Review: ‘Black Panther’

Here it is! Spread to the Edges’ first superhero movie article. And neither Dan nor Adam could bring themselves to do it so hi, my name is Elise. I’m just a girl who likes films and has somehow not lost complete faith in the Marvel universe yet. So prepare yourselves for very little technical review and lots of personal response.

First things first, let’s deal with the ‘H’ word. Black Panther has been incredibly hyped, however, it’s all for good reason. The representation in this film is long overdue, both in superhero movies and Hollywood as a whole. I don’t want to get too into the politics here, but films such as Black Panther, Get Out and Lady Bird just goes to show the power and complete sense behind letting people tell their own stories, instead of letting rich white dudes dictate it for them. Black Panther is nuanced, thoughtful and beautiful to look at, as well as having a gripping plot and set of character dynamics. The one word I keep coming back to, though, is genuine. A superhero movie about a technologically advanced city, built on a mine of the strongest metal in the universe, which has grown into the wildlife so you can drink it to obtain power, hidden by a cloaking field in the heart of Africa, is the most genuine Marvel (and DC) film in years.

As far as the writing goes, the dialogue is cheesy in parts, but there are certain generic conventions to honour and the evil speeches are one of those. The difference being, though, that the character of Killmonger has been so well constructed that you genuinely feel for him. They say the sign of a good villain is that you understand why they are the way they are and that they truly believe they are the hero of their own story. This very much goes for Killmonger, and later for T’Challa himself. Lines are blurred and roles reversed throughout, but you never question the motives for a moment. It is completely possible I was just distracted by Michael B. Jordan’s… everything, though.

While we’re talking about “everythings”, I can’t not mention the ladies in this film. THE LADIES. Lupita Nyong’o as Nakia, a Wakandan spy who turned down the queendom, is witty and precise; Danai Gurira as warrior extraordinaire Okoye is a force to be reckoned with; and Angela Bassett as Queen Ramonda just, well, makes utter sense. But the frequent scene-stealer for me was Letitia Wright as Shuri, the young princess who runs the Wakandan tech development. She is vulnerable, her sibling relationship with T’Challa being one of the highlights of the film, but her intelligence is unrivalled. Not to mention she has some of the best lines in the film. The comedy works with the tragedy throughout, not fighting against it, another testament to the considerate, carefully toned writing.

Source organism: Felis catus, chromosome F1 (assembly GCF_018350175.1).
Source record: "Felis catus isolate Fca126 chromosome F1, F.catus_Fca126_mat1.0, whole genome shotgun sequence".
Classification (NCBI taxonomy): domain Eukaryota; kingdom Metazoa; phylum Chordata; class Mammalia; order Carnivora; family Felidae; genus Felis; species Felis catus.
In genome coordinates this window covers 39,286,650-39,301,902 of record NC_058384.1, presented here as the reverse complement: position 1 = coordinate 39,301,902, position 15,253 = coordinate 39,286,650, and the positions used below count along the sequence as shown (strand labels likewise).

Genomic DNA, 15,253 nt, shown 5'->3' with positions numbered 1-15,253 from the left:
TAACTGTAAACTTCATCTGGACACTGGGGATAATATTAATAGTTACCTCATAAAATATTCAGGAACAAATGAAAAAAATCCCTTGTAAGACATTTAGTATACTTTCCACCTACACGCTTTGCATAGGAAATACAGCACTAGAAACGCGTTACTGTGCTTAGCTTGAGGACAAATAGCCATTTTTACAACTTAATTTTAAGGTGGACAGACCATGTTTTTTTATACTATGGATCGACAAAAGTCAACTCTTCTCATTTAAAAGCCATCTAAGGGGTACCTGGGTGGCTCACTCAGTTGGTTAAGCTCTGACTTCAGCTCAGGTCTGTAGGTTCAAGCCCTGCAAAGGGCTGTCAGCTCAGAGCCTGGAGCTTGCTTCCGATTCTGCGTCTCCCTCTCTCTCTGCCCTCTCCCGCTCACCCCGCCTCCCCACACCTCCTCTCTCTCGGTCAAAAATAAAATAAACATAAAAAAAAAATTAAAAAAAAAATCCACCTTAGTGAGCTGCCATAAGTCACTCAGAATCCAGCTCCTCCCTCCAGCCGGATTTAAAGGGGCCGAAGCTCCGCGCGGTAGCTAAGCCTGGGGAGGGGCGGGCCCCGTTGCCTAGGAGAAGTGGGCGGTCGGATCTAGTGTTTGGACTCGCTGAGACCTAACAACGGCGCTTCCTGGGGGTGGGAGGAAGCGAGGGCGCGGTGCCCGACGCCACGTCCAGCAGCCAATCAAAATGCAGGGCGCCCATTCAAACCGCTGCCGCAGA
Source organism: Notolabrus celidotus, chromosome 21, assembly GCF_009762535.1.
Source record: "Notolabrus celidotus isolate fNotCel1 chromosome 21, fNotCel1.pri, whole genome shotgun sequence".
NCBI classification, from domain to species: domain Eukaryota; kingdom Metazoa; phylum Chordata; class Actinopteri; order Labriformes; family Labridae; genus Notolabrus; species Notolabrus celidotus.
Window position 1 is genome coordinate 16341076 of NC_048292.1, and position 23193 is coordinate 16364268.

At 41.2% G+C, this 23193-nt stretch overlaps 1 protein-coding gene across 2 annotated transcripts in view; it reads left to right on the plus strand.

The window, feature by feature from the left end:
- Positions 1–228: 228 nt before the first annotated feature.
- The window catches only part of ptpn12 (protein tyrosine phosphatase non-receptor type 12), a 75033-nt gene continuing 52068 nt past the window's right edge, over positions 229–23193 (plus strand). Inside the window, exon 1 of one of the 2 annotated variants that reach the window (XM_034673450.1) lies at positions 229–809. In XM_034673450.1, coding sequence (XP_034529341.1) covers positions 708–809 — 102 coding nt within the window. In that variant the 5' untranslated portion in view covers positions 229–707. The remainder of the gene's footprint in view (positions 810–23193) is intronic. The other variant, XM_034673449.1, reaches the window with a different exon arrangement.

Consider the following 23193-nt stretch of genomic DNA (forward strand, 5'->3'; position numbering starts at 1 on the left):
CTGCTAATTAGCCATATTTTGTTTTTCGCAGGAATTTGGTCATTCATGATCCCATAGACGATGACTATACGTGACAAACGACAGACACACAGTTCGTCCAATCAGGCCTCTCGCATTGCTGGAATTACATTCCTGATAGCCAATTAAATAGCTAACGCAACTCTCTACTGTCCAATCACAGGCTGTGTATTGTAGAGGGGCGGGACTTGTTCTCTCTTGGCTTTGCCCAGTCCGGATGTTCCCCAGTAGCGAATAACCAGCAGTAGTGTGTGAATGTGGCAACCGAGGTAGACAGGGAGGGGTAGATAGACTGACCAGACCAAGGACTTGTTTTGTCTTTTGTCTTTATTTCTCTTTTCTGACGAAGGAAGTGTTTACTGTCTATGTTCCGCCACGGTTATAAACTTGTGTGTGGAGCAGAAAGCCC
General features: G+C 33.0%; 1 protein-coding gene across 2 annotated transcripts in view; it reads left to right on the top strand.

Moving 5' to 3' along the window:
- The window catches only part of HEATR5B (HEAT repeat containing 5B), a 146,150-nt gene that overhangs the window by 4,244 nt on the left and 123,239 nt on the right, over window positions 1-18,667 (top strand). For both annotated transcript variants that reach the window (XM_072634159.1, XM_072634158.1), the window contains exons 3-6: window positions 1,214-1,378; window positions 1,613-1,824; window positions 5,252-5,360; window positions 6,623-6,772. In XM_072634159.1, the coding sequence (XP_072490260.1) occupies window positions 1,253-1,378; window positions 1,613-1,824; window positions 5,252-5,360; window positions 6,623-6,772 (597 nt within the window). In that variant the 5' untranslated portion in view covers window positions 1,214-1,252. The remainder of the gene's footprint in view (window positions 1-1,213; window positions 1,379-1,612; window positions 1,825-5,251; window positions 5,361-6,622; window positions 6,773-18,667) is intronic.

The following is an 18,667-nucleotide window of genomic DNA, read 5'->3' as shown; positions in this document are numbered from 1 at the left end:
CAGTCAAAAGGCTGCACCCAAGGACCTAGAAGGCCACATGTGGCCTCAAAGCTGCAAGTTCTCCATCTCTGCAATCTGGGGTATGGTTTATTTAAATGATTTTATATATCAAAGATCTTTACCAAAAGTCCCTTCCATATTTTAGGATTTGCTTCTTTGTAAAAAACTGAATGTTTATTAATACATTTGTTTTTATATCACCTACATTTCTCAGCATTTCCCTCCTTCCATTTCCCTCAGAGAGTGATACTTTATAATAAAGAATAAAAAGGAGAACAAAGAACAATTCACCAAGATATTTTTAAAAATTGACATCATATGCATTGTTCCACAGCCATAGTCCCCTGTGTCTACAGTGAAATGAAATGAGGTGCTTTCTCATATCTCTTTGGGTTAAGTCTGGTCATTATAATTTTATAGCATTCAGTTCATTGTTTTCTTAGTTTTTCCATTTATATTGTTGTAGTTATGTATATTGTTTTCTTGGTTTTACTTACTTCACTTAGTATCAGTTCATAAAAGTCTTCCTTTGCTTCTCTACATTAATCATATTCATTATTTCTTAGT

black panther poster

Aside from the writing and directing, Black Panther is a really well-rounded experience. The music features The Weeknd and Kendrick Lamar, and had us grooving in our seats. Interspersed with ritualistic chanting, the soundtrack straddles authentic Africa and modern-day California, following the movement of the plot and tying it all into one coherent narrative. The visuals are gorgeous, bright and vivid. But one aspect of the design that blew me away was the costumes. There’s a post floating around the internet detailing all the inspiration the costume designers found in traditional African tribal dress, and you can really see the research and care taken behind every piece. Panther’s suit is pretty cool, sure, but I loved the everyday dress of the Wakandan people and the armour of Okoye. Not to mention that fight scene where the women do it all in floor-length dresses and heels. Whoowee.

To finish then, I really enjoyed this film. Like Guardians of the Galaxy, Black Panther feels like a standalone, not so much in line with the rest of Marvel and probably better off for it. Of course, we’ve seen T’Challa in the Avengers before and will again in Infinity War, but Black Panther really does stand its ground as a great piece of cinema without relying on in-jokes and fan-service. The writing doesn’t rely on creating a moral grey area to give character depth (i.e. Tony Stark), instead using this universal ambiguity to show the strength in making the right choice. There are areas to be improved – you can still sense some anxieties and preoccupations with adhering to the Hollywood template – but I can’t fault it for that. It is still unbelievably rare to get a film produced, directed, written by and starring people of colour, and unheard of in this particular genre. I applaud this movie overall for what it has done, is doing and will continue to do for the face of Hollywood.

Objective Score: 4.3

Subjective Score: 4.6

Overall Score: 8.9/10


Words by Elise Jackson

Elise is a good friend of Spread to the Edges and she has her own blog called ‘Books for the Mad’. On her blog, Elise talks about books, TV shows and has insightful things to say about mental health and well-being, all presented in a voice that feels like she is talking to you personally. We thoroughly recommend giving her stuff a read. You can find Elise’s blog here: 

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